On Thursday I spoke to Stella Coulling (formally Stevens) about her experience of being a bus driver during the 2nd World War. Like many women during that time, Stella was called up and asked to take on work she previously had not considered. Stella told me that she had driven a bus during the blackout on a provisional licence and I couldn’t help but smile. I remembered struggling to take the MiDAS minibus test some years ago myself and passed the second time I did it . How much the attitude has changed and how much it had to change back then.
Obviously it was a different world, a different time and I suspect that not as much traffic was on the roads. However, I wouldn’t fancy my chances, certainly not driving in a blackout!
To think of somebody driving in blanket of darkness. It is hard for my generation and perhaps others generations, to imagine what people suddenly found themselves doing. Stella reassured me that your eyes grew accustomed to the night.
I could only think back to stories I was told as a child and then as a teenager and into my twenties and thirties. The stories my Grandmother told me of her experiences and how the 2nd World War had changed her life forever.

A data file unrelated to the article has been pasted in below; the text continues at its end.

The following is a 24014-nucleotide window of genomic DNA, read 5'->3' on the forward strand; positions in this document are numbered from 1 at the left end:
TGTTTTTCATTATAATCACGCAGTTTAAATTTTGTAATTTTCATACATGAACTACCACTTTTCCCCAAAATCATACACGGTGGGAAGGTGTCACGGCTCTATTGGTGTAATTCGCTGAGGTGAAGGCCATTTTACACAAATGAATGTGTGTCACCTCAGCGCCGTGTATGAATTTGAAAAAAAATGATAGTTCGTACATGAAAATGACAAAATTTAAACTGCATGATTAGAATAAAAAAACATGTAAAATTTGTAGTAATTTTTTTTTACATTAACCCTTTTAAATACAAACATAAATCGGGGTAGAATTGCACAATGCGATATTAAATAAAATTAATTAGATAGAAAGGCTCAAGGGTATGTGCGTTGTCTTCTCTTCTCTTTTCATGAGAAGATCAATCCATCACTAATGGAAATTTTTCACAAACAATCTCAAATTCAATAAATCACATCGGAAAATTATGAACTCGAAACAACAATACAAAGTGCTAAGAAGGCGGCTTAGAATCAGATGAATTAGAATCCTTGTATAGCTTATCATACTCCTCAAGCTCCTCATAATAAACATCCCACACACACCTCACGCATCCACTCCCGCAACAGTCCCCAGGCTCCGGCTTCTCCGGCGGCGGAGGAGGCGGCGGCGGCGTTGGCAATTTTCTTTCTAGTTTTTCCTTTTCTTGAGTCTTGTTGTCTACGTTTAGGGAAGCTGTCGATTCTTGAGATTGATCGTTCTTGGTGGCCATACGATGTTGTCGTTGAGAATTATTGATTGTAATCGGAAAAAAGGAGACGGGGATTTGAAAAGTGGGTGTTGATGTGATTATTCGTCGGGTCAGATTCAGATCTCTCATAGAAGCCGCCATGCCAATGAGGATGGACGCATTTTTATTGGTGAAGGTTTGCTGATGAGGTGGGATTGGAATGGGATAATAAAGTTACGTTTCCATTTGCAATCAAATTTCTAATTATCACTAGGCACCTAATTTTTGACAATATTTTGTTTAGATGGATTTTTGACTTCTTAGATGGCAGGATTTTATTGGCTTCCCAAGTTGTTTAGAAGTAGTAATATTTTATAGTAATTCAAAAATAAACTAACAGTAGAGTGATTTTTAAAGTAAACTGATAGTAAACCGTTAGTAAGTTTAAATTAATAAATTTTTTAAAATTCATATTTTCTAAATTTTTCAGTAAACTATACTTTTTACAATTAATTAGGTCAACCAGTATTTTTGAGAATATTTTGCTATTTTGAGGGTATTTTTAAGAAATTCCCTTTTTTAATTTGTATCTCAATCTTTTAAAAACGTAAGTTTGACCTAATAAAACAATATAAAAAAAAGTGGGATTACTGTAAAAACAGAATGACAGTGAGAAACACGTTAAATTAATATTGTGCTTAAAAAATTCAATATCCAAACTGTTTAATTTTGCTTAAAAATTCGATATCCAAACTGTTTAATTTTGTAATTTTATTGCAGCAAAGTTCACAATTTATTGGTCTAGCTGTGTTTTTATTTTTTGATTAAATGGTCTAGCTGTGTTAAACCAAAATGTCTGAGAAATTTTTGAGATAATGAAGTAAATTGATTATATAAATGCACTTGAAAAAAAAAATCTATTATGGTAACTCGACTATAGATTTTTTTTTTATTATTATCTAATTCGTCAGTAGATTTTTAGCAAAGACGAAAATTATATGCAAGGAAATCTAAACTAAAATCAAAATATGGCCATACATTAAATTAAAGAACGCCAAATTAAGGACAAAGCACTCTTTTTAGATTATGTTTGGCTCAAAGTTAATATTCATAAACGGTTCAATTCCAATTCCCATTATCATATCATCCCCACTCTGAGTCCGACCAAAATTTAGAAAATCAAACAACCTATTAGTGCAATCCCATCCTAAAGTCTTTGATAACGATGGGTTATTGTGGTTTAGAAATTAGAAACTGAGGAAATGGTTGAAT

Stella told me that after the War she was given a full driving licence without taking a test. That the gentleman who gave her the licence said that he had sat on the bus as a passenger many times and knew she was careful and safe. I’d not heard of this before, I wondered if it had been some kind of temporary measure until systems were back in place. I looked up some information regarding the driving licence and found the following.
In 1935 a driving test was introduced. Voluntary at first and then on 1 June, compulsory. The test was designed to ensure that each new driver had the competence to drive.
2nd September 1939 - Driving tests suspended for the duration of World War Two and resumed on 1st November 1946. During the war, examiners are designated Traffic Officers and supervise fuel rationing.18th February 1947 - A period of a year granted for wartime provisional licences to be converted into full licence without passing the test.
This must have been what Stella was referring to and had received her full licence during the period after the War. I really applaud her and wonder if I would have shown the same initiative in her shoes. Thank you Stella for taking the time to speak to me.
(Funding is currently being sort to develop further archive and documentation).
With thanks to:
Jackie Bowler - Resource and Wellbeing Manager
Abigail Brown - Arts Development Officer, Vale of White Horse District CouncilForum Chairs:
Renee Zarecky, Josie Kinduich, Doris Hurley, Janet Churlish and Sylvia Pead
Oxford Bus Company, Oxford Bus Museum Trust Ltd, The Phoenix Picture House,
Women During The 2nd World War - Down Memory Lane